Sunday, August 16, 2015

San Miguel Achiutla

In previous posts we looked at the great Dominican priories of Yanhuitlan and Coixtlahuaca in the Mixteca Alta region of Oaxaca.
   Here we consider the smaller, more modest and remote but equally historic hillside monastery of San Miguel Achiutla.
   In our first post we look at the monastery buildings and their spectacular siting.

Place of Tumbling Earth
Precariously perched on a terraced hilltop, the former Dominican monastery of San Miguel Achiutla surveys a panorama of majestic mountain scenery. 
   Long before the Spaniards arrived, this imposing site enjoyed an ancient sanctity, for here once stood an important temple dedicated to the Mixtec oracular deity Tizono, known locally as El Corazón del Pueblo. 

Dating from the 1550s, the monastery is partly built atop the foundations of ancient structures. The church and convento are set atop a leveled knoll, buttressed on the south and especially the east by imposing retaining walls.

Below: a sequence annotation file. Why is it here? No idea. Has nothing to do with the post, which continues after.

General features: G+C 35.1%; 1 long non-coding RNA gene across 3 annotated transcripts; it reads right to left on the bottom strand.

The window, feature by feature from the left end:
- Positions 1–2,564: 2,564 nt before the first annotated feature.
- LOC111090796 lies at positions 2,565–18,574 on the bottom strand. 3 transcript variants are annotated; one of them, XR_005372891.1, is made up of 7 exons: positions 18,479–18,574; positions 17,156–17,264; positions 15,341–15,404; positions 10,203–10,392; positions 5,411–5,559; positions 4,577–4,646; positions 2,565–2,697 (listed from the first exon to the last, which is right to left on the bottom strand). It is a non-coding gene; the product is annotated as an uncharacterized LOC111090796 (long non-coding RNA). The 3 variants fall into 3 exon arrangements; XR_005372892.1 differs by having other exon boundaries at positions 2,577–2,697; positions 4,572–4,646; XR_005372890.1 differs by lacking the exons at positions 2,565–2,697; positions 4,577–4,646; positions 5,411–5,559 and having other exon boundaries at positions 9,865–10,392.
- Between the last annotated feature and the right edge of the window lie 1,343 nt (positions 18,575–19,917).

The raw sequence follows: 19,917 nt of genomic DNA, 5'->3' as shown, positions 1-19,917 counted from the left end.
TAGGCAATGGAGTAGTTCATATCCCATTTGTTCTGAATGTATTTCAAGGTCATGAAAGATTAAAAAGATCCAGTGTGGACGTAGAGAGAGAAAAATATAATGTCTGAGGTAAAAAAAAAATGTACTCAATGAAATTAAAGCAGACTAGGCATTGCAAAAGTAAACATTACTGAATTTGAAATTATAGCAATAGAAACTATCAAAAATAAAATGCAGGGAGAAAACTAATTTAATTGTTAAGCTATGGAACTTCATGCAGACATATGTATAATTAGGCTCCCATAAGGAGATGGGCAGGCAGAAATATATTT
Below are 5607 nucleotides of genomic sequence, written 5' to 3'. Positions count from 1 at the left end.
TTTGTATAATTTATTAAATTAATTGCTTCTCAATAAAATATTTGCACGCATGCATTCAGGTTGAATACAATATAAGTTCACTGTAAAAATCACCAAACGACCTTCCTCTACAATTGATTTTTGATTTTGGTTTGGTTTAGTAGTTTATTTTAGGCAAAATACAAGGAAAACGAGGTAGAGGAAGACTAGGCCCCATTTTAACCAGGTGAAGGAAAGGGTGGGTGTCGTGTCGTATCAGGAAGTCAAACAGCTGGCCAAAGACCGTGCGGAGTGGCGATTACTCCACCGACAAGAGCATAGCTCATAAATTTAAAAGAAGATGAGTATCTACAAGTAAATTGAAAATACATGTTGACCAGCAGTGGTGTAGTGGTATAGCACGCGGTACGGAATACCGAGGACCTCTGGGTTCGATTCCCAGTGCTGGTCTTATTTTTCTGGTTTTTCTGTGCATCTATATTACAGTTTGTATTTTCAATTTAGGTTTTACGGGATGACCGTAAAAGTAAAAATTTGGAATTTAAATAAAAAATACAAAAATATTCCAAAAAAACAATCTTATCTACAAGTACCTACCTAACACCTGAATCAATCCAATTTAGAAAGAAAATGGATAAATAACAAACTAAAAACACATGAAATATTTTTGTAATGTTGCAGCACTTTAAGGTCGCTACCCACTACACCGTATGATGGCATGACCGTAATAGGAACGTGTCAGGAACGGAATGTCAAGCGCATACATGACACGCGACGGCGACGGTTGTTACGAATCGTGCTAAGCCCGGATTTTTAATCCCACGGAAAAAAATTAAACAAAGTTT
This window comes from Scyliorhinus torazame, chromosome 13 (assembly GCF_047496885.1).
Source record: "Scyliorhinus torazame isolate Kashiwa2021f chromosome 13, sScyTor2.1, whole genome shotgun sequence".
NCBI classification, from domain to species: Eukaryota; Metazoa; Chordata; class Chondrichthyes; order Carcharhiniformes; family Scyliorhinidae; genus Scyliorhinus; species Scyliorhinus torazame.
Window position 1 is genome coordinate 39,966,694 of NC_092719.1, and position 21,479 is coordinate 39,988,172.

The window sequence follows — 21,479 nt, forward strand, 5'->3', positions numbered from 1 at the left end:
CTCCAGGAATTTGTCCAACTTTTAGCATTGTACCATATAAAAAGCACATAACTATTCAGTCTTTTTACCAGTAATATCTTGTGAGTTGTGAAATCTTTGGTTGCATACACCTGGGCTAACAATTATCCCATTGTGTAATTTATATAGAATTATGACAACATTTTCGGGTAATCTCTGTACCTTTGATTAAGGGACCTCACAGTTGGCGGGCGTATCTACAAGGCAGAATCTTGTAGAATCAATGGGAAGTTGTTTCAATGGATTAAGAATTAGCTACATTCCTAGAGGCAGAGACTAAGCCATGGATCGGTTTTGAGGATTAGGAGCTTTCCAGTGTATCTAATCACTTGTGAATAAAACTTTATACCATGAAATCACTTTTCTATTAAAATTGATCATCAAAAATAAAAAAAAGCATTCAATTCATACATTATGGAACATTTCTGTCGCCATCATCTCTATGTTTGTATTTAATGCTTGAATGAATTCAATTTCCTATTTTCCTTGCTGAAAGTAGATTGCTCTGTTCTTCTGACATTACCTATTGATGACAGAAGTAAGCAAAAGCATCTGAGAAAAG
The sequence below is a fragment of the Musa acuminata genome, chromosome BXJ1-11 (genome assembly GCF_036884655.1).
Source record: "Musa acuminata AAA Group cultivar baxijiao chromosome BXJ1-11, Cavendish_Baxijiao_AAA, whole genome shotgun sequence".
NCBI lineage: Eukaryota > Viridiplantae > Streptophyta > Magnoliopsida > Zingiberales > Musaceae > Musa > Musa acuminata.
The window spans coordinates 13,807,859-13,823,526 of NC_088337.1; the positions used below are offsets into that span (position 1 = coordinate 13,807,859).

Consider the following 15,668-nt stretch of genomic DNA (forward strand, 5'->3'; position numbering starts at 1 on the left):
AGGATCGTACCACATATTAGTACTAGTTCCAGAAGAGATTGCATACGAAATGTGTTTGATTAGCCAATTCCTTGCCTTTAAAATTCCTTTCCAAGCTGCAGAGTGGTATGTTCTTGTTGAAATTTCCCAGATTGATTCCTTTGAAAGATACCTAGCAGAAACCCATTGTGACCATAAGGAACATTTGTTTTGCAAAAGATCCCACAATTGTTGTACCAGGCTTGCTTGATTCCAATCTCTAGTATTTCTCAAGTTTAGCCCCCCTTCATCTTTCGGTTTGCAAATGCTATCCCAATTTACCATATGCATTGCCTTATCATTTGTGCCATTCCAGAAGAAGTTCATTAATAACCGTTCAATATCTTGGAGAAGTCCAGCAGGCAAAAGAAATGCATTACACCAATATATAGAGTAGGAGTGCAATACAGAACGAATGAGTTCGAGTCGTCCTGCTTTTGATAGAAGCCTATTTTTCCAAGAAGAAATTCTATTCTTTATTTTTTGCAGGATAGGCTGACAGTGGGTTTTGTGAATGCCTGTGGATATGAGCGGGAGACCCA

The massive but regular stonework of the monastery matches its exposed setting.  Rugged buttresses and a monumental apse bond the church and convento to the hillside. 
Achiutla, north side of monastery
Because of this orientation, the church and convento face the atrium, located on the gentler slope of the north side of the monastery. It retains vestiges of three of its corner posas and a three sided flight of stone steps climb to recessed north porch which was used as the main entry. 
The arched convento entry projects beyond the church doorway.
Achiutla, west doorway

In the same way, steps rise to the west doorway, recessed like the north porch by broad buttresses. 
   Both facades are simply framed.  A single tier of half columns frames the north entry while two tiers of plain, paired pilasters enclosing narrow, empty niches flank the arched west doorway and choir window on the west.
Achiutla, north facade
text and graphics © 2015 Richard D. Perry. Images courtesy of Niccolo Brooker

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